No doubt Blaga is right to claim that Dinge an Sich or things-in- themselves are inaccessible to direct inquiry. In the excerpts above we can see how in just a few broad strokes Blaga gets from the scarcely fathomable mystery of a culture-specific living map to the recursive dynamic of cultural memory, from the acquisition and validation of knowledge to outlining a philosophy of culture, and how he seeks to integrate into a single framework anthropology and epistemology, a new epistemology, consonant with  developments which will occur elsewhere, many years later.

    Many readers will recall that in the first part of this essay we mentioned Roy D’Andrade. Roy Goodwin D'Andrade, one of the founders of the subdiscipline of cognitive anthropology, proposes a succinct description:  a cultural model scenario is defined by a cognitive schema that is intersubjectively shared by a social group. A cognitive schema is “a conceptual structure which makes the identification of objects and events possible. Schemas form the reality-defining system of the human and provide information about what states of the world can be and should be pursued”, writes D’Andrade in his 1992 “Schemas and Motivations”. In his 1987 “A folk model of the mind”, he asserts:  “…schema is an interpretation which is frequent, well organized, memorable, which can be made from minimal clues ….This model can be called a ‘folk’ model both because it is a statement of the common sense understandings that people use in ordinary life and because it contrasts with various ‘specialized and scientific’ models “. As Michael Kimmel underscores, "every cognitive cultural template is chosen against a ground of other possibilities."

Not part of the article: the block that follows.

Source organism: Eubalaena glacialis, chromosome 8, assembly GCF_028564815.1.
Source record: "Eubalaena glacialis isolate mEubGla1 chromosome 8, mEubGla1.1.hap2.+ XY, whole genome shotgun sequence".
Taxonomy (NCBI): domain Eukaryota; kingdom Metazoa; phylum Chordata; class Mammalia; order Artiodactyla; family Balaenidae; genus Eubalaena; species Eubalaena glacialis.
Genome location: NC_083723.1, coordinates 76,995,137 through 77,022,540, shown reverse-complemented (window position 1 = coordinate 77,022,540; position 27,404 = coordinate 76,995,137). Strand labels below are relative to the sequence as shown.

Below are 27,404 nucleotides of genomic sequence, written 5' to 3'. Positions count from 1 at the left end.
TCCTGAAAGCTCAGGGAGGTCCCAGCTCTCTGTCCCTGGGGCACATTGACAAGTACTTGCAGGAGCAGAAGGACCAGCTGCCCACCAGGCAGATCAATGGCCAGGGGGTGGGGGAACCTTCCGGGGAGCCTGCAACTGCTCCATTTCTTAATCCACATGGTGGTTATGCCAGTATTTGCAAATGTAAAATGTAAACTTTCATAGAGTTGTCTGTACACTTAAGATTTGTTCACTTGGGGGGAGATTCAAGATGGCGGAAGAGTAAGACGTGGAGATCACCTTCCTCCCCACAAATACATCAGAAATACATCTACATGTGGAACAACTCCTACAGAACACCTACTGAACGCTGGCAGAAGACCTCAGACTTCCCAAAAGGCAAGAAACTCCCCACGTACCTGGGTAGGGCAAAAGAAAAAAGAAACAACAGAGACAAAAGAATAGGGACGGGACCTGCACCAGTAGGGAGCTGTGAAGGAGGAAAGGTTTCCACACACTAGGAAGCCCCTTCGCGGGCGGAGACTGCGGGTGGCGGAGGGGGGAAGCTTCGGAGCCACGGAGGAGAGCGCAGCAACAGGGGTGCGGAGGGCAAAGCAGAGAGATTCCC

Within the aggregate of the ideas that grew together after World War II, constructivism (not to be confused with the artistic movement known as constructivist) and cybernetics became the unifying master notions, especially the transdisciplinary framework of second-order cybernetics. Simply put, second-order cybernetics includes the observer in the process observed.